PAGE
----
Lenders structuring credit facilities and guarantee packages should be aware that there is a theoretical risk that the indebtedness assumed or guarantees granted by the target company are challenged by creditors existing at the time the LBO is implemented based on the general protection rules (e.g., rules concerning fraud against creditors) set forth in the Civil Code) or on specific provisions set forth in the Brazilian Bankruptcy Law. A creditor may argue, for example, that the target company did not receive direct consideration or benefit as a consequence of the LBO, and that, as a result of the indebtedness, the target company became insolvent. We are not aware of any lawsuit that has been filed based on such a fact pattern (LBO), and believe that the economic reasoning and business benefits that may arise from an LBO are good arguments against such claims.
IV PRIORITY OF CLAIMS
In the event of liquidation,40 the Brazilian Bankruptcy Law sets forth a ranking of claims to be paid in a waterfall model with the proceeds obtained from the sale of the debtor's assets. This ranking also applies to extrajudicial liquidation proceedings of financial institutions.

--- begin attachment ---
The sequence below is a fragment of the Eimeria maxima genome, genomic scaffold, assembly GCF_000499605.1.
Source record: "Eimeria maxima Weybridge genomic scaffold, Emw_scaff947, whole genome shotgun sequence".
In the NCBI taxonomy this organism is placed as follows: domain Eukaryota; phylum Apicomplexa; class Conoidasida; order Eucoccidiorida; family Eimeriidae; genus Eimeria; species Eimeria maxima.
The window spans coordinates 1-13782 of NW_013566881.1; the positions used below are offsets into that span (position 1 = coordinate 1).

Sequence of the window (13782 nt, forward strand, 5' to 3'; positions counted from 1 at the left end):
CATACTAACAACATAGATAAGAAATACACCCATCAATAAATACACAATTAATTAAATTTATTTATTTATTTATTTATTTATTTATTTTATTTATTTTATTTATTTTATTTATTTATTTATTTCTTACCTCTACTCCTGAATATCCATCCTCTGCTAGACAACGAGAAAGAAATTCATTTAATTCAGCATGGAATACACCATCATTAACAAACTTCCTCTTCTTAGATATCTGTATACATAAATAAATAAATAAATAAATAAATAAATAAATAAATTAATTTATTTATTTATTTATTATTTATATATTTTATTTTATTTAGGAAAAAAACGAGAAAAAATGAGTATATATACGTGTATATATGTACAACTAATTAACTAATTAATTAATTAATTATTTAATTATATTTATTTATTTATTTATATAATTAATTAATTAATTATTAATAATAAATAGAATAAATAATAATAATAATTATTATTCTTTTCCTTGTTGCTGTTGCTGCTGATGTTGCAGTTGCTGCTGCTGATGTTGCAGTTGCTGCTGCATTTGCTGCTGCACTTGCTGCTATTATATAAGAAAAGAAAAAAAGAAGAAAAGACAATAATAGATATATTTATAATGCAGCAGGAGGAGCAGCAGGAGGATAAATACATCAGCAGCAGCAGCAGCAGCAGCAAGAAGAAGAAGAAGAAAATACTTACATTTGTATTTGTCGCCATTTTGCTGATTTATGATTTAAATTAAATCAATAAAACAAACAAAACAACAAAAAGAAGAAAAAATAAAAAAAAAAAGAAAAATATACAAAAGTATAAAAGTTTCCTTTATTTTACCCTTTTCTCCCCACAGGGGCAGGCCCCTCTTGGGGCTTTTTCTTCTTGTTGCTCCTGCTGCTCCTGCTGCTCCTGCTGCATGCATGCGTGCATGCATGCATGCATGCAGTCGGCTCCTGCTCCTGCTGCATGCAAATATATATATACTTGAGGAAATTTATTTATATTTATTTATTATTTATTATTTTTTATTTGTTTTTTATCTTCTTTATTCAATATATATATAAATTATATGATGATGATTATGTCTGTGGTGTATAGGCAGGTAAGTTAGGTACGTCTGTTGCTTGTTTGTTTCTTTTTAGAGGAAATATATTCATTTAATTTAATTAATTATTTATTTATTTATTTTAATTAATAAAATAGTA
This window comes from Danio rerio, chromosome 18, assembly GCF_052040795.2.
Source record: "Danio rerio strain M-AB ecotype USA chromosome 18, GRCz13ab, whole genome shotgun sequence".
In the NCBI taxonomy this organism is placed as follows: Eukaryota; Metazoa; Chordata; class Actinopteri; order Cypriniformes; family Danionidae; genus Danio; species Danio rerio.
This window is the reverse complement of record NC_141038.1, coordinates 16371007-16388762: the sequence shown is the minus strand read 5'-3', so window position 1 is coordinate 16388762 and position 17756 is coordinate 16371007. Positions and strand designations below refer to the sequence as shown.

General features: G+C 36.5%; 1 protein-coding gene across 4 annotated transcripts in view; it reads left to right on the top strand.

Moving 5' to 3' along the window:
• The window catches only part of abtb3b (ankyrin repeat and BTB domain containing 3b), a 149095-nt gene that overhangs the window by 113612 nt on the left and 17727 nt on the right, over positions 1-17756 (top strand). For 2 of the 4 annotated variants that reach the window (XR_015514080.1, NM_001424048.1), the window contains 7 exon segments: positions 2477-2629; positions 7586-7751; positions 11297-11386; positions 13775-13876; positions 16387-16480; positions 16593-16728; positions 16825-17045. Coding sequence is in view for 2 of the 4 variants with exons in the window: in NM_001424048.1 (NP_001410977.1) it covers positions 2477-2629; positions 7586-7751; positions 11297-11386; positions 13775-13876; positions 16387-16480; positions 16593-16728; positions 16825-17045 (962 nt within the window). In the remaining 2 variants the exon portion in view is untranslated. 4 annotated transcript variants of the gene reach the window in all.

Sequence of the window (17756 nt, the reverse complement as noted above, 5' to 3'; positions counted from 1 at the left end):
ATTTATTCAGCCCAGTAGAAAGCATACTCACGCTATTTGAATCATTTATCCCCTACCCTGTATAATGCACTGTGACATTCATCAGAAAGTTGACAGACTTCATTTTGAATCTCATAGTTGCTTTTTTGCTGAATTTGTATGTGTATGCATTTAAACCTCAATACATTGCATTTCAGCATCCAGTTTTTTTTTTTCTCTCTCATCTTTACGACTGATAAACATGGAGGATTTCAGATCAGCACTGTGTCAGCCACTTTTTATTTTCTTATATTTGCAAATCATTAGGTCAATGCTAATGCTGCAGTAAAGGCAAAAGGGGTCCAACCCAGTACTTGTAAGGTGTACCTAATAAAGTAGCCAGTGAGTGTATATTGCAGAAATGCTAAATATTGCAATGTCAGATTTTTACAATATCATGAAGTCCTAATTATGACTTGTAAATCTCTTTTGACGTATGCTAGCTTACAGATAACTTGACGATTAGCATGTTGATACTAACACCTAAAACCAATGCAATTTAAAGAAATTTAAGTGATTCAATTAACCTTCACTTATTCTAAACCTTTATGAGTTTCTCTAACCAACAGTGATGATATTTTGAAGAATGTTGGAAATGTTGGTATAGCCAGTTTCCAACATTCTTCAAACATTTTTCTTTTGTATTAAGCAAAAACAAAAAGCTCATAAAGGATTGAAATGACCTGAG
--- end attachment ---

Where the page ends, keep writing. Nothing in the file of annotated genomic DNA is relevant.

After payment of super priority claims and expenses (including labour-related claims of a salary nature maturing in the three months preceding the liquidation adjudication;41 expenses essential for the management of the bankruptcy estate; the realisation or payment of claims for restitution (e.g., creditors holding claims secured by a fiduciary sale have the right to repossess their collateral to sell it outside of the liquidation proceeding); payment of the post-petition claims (including debtor-in-possession financings and the trustee's fees42), the balance of the proceeds received as a result of the liquidation of assets must be used to pay the pre-petition claims, in accordance with the following order:
- labour-related claims, limited to 150 minimum wages per creditor (amounts exceeding this cap are reclassified as unsecured claims), and occupational accident claims;
- secured claims (secured by in rem guarantees such as mortgage and pledge) up to the value of the collateral;
- tax claims, except for tax fines;
- special privilege claims (defined in civil and commercial laws);